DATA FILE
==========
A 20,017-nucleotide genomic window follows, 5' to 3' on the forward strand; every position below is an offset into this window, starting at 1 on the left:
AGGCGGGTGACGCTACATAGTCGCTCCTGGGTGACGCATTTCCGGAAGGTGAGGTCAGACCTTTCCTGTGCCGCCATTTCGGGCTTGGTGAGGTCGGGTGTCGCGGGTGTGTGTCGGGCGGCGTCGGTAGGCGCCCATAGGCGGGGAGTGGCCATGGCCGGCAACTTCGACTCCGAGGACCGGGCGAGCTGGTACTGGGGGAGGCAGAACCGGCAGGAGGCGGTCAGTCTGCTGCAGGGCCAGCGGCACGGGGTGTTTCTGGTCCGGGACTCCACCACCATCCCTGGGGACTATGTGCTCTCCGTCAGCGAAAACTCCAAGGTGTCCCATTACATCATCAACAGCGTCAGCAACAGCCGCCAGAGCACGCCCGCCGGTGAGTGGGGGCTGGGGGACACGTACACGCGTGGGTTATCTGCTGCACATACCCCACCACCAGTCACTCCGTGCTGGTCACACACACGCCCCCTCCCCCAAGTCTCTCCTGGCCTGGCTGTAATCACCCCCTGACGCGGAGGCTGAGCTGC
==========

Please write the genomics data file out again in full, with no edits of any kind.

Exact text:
A 20,017-nucleotide genomic window follows, 5' to 3' on the forward strand; every position below is an offset into this window, starting at 1 on the left:
AGGCGGGTGACGCTACATAGTCGCTCCTGGGTGACGCATTTCCGGAAGGTGAGGTCAGACCTTTCCTGTGCCGCCATTTCGGGCTTGGTGAGGTCGGGTGTCGCGGGTGTGTGTCGGGCGGCGTCGGTAGGCGCCCATAGGCGGGGAGTGGCCATGGCCGGCAACTTCGACTCCGAGGACCGGGCGAGCTGGTACTGGGGGAGGCAGAACCGGCAGGAGGCGGTCAGTCTGCTGCAGGGCCAGCGGCACGGGGTGTTTCTGGTCCGGGACTCCACCACCATCCCTGGGGACTATGTGCTCTCCGTCAGCGAAAACTCCAAGGTGTCCCATTACATCATCAACAGCGTCAGCAACAGCCGCCAGAGCACGCCCGCCGGTGAGTGGGGGCTGGGGGACACGTACACGCGTGGGTTATCTGCTGCACATACCCCACCACCAGTCACTCCGTGCTGGTCACACACACGCCCCCTCCCCCAAGTCTCTCCTGGCCTGGCTGTAATCACCCCCTGACGCGGAGGCTGAGCTGC